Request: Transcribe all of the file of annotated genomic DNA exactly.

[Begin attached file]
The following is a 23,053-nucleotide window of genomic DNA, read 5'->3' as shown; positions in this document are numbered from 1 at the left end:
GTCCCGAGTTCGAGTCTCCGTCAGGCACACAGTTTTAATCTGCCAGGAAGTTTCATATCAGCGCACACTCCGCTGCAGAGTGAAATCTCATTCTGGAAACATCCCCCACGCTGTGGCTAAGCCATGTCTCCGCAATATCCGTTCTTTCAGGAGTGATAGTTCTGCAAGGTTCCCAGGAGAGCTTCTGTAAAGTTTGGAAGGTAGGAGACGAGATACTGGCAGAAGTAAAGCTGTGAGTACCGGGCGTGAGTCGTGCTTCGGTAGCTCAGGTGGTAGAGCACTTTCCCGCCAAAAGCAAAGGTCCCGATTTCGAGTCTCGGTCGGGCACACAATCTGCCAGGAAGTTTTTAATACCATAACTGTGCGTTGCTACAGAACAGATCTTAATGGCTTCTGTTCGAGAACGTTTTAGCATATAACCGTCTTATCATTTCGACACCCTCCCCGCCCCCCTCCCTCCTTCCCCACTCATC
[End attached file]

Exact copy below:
The following is a 23,053-nucleotide window of genomic DNA, read 5'->3' as shown; positions in this document are numbered from 1 at the left end:
GTCCCGAGTTCGAGTCTCCGTCAGGCACACAGTTTTAATCTGCCAGGAAGTTTCATATCAGCGCACACTCCGCTGCAGAGTGAAATCTCATTCTGGAAACATCCCCCACGCTGTGGCTAAGCCATGTCTCCGCAATATCCGTTCTTTCAGGAGTGATAGTTCTGCAAGGTTCCCAGGAGAGCTTCTGTAAAGTTTGGAAGGTAGGAGACGAGATACTGGCAGAAGTAAAGCTGTGAGTACCGGGCGTGAGTCGTGCTTCGGTAGCTCAGGTGGTAGAGCACTTTCCCGCCAAAAGCAAAGGTCCCGATTTCGAGTCTCGGTCGGGCACACAATCTGCCAGGAAGTTTTTAATACCATAACTGTGCGTTGCTACAGAACAGATCTTAATGGCTTCTGTTCGAGAACGTTTTAGCATATAACCGTCTTATCATTTCGACACCCTCCCCGCCCCCCTCCCTCCTTCCCCACTCATC